Friday Letter 2016-11-18:
From Idaho to the U.S. Capitol
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This holiday season, Idaho residents can share the pride of knowing the tree shining at the U.S. Capitol glows with a little extra silver and gold flair, cut from the heart of our beautiful state.
Known as “the People’s Tree,” this stately evergreen is telling the story of Idaho — and of us as the state’s land-grant university. This designation gives UI a distinct mission to provide access to higher education across our state, to conduct innovative research and to engage our statewide community.
This year's tree hails from the Payette National Forest near our McCall Field Campus. For more than 75 years, the McCall Field Campus has been a critical part of our effort to bring more students to college. UI’s McCall Outdoor Science School has delivered hands-on learning opportunities to more than 20,000 K-12 students from across Idaho. More than 1,000 teachers have participated in professional training that equips them to prepare our next generation.
The U.S. Capitol Christmas Tree represents our historic role in research connected to natural resources, especially through our College of Natural Resources. Our ready access to facilities, forests and wilderness areas provide students unmatched opportunities to work in the field. Among those resources is the 10,000-acre UI Experimental Forest, just 20 minutes from our Moscow campus. The Taylor Wilderness Research Station in the heart of the Frank Church River of No Return Wilderness is a home like no other for faculty and student research — 70 percent of UI natural resources students get involved in research. These assets and experiences have helped make the College of Natural Resources a top 10 natural resource college, according to USA Today.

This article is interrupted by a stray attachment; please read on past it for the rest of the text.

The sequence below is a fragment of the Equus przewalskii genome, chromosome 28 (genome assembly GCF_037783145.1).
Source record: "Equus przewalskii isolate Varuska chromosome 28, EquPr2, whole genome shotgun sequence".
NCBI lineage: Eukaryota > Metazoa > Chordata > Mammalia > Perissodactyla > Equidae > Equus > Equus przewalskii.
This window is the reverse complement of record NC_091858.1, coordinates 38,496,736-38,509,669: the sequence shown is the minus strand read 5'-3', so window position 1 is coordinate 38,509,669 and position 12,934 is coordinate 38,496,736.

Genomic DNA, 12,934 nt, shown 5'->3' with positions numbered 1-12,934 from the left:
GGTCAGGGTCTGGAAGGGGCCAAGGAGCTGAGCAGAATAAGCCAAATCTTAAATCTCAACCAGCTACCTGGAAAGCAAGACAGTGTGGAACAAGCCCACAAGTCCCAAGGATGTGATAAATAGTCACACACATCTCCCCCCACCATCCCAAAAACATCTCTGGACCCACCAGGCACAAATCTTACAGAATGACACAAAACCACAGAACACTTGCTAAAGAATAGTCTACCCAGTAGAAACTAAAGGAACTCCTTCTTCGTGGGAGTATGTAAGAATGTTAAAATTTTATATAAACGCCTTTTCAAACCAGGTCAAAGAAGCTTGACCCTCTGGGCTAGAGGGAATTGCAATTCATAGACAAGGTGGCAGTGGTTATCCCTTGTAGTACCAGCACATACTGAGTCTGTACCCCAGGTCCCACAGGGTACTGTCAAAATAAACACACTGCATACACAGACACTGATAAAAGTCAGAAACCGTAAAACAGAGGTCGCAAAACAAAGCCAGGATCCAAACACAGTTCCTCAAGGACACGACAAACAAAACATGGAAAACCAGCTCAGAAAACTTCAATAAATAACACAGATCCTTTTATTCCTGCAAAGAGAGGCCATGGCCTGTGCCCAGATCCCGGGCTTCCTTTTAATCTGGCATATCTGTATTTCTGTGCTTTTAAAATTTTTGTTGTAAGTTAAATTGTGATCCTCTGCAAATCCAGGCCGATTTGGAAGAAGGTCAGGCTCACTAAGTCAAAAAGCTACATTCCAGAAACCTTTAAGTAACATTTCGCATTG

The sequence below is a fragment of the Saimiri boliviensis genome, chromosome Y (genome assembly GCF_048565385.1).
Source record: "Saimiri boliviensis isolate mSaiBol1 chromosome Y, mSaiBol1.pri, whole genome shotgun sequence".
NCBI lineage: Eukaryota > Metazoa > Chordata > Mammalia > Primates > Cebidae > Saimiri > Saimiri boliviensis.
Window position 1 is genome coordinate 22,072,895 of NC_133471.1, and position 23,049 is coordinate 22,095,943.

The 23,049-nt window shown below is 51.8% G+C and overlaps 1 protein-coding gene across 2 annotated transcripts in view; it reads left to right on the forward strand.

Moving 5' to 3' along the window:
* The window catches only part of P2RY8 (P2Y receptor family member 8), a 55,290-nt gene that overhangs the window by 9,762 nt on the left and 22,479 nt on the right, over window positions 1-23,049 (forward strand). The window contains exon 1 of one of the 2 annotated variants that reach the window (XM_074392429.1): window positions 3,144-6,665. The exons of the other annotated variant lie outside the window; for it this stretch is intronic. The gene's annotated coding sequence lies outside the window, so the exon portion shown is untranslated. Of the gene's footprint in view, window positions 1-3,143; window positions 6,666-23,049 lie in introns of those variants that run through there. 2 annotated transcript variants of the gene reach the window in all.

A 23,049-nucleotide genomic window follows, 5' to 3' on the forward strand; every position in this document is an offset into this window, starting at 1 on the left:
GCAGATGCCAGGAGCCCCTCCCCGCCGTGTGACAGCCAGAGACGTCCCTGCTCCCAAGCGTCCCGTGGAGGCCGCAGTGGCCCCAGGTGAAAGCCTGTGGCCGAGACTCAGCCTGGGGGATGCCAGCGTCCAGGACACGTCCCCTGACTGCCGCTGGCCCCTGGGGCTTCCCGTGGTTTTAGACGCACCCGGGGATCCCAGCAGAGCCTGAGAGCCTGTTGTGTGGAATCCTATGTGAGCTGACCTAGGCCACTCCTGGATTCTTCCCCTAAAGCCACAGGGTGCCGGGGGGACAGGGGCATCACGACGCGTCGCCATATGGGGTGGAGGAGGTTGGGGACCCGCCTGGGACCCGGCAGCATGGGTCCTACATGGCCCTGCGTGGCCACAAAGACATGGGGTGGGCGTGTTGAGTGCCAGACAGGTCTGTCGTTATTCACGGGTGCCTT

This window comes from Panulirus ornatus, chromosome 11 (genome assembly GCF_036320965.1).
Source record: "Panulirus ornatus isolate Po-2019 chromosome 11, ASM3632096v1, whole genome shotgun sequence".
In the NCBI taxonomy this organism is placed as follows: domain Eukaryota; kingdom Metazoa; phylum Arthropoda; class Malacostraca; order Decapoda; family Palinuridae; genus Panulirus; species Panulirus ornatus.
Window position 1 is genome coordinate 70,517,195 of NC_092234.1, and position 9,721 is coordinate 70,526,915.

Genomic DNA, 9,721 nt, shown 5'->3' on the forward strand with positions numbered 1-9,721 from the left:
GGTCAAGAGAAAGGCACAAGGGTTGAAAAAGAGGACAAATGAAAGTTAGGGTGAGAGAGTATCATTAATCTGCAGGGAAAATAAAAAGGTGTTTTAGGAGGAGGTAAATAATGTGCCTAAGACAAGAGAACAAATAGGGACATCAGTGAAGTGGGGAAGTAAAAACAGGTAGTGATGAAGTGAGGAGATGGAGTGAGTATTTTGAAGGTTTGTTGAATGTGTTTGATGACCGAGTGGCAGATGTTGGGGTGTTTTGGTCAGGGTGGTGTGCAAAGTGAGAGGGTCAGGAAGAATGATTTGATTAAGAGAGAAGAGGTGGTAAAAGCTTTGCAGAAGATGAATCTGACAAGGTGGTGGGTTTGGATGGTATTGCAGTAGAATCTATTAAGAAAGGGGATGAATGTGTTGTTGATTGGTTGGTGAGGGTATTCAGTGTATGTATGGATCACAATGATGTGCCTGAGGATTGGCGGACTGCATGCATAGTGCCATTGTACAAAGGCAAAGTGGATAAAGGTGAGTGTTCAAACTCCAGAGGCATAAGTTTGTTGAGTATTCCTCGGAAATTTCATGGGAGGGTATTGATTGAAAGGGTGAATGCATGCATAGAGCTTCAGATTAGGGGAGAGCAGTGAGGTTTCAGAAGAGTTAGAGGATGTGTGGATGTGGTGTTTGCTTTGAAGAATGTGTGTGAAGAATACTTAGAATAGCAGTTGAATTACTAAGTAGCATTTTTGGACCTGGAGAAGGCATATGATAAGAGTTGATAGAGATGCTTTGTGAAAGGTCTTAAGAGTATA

The U.S. Capitol Christmas Tree stopped at the University of Idaho in Moscow last week on its way across the country to Washington, D.C., and many UI students and employees added their holiday greetings to the truck. You can view photos of its visit to Moscow on my Facebook page.
As the tree continues its national tour, it symbolizes many things — the beauty of our state, the traditions of family and community, and a sense of national unity. We can be proud that this symbol of Christmas spirit came from Idaho, and proud of the role that the University of Idaho plays in studying, protecting and preserving our beautiful forests.
The tree symbolizes a promise of a bright future for our state, our nation and our institution. I am glad that our state, our Idaho, can help share that story.